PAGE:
First there was confirmation in April of a major cyber-attack on the Bureau of Meteorology, allegedly from China. The intrusion, which infected the Bureau’s entire computer network, was designed to steal sensitive information and will reportedly cost hundreds of millions of dollars to fix.

A few months later saw the humiliating disaster of the failure of IT infrastructure supporting the Australian national census, followed more recently by prolonged outages at the Tax Office, which prevented companies submitting end of year returns and making payments. Plus, at a State Government level, the computer glitch which led to Victorian high school students receiving their exam results five days ahead of schedule. Then the Victorian Government accidentally releasing personal details of almost 9,000 licensed gun-owners.

To top off a tumultuous few months now comes the stupendously badly-managed and badly-explained program of computer-generated “robo-letters” from Centrelink demanding money from more than 200,000 supposedly over-paid welfare recipients.

Columnist Jason Wilson seemed to be hyperventilating when the Guardian described scandals like the Centrelink debacle as “revealing the structural rot at the heart of our democracy.” But they do highlight that government cyber crises are very different from crises in the corporate sector.

For example, following the CEO sex scandal at Seven West Media, investors chose to dump the stock, and the company’s market value fell by almost $100 million. And after the fatal accident crisis at Dreamworld, patrons reportedly stayed away in droves.

By contrast, most people have very little choice about their interactions with government departments and some – such as filling out the census or paying taxes – are legally mandated. So it’s not unreasonable to expect that Government computer systems will be held to a higher standard of performance. Sadly, that appears not to be the reality.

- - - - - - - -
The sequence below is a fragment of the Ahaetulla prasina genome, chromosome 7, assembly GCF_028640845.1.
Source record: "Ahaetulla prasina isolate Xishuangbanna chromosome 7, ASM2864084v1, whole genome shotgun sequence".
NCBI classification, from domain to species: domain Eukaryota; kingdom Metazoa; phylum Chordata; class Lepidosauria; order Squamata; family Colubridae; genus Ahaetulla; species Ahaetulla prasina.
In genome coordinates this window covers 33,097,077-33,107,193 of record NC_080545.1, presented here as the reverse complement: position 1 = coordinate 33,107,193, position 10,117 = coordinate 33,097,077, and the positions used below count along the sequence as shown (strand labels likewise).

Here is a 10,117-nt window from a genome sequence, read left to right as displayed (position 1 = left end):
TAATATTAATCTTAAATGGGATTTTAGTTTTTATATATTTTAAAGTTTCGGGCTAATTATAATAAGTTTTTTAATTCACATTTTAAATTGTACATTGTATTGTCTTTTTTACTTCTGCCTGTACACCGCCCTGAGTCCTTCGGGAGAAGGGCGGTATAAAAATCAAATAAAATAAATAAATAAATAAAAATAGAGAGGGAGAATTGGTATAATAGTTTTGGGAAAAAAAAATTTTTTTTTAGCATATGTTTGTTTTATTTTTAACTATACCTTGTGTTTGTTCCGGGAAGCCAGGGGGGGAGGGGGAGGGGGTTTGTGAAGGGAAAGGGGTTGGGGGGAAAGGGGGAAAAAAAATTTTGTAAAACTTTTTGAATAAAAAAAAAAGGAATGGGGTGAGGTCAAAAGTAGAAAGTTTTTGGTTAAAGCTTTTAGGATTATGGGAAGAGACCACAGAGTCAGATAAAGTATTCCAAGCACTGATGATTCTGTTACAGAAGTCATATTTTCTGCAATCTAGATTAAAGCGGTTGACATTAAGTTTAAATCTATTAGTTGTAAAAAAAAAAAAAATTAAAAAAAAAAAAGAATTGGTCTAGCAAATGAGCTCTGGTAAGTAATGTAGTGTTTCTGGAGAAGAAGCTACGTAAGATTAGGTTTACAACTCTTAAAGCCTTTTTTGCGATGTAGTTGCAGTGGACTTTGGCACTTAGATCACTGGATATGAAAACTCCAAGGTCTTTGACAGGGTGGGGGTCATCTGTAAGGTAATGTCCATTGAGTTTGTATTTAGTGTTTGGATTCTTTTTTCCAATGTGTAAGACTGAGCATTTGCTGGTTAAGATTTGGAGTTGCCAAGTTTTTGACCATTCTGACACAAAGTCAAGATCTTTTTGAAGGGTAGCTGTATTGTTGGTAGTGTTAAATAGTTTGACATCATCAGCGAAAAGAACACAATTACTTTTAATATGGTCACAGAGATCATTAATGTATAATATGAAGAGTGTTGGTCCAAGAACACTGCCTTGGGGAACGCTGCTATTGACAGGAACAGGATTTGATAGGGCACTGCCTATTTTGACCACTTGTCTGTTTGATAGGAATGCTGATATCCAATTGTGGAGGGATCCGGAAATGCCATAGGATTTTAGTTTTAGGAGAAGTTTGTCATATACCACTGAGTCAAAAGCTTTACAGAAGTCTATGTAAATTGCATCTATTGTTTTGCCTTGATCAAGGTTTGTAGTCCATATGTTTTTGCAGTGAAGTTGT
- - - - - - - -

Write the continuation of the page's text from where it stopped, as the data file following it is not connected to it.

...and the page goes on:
When Prime Minster Malcolm Turnbull unveiled his $230 million Cyber Security Strategy, aimed at beefing up the nation’s defences against online assaults on individuals, businesses and governments, it was reported he was “trying to break down the risk-averse attitude of the bureaucracy.”

In the wake of the Centrelink crisis, Paul Shetler, the man handpicked to lead Government’s digital transformation, was even more blunt. He said it was symptomatic of a culture of blame aversion within the bureaucracy, not risk aversion. Shetler, who resigned in November, said successive IT failures, were “not a crisis of IT” but a “crisis of government.” Speaking on ABC 7.30 Report he added: “One of the biggest problems is that the Government just does not feel comfortable with modern technology. It doesn’t know how to use it.  It does things that everyone else has stopped doing, and is dependent on vendors to tell them what to so.”

It is a depressing assessment, but not one which should give the corporate world any comfort. Government cyber crises may garner massive headlines, community protests, and generate opportunistic and unhelpful political commentary. But the private sector is equally vulnerable and, unlike the government, doesn’t have limitless access to the public purse. Just ask some of the shareholders who have had to pay the price.

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Lessons from a food recall health crisis

Sometimes the company at the center of a crisis follows the conventional textbook response, yet external forces drive the situation completely out of control.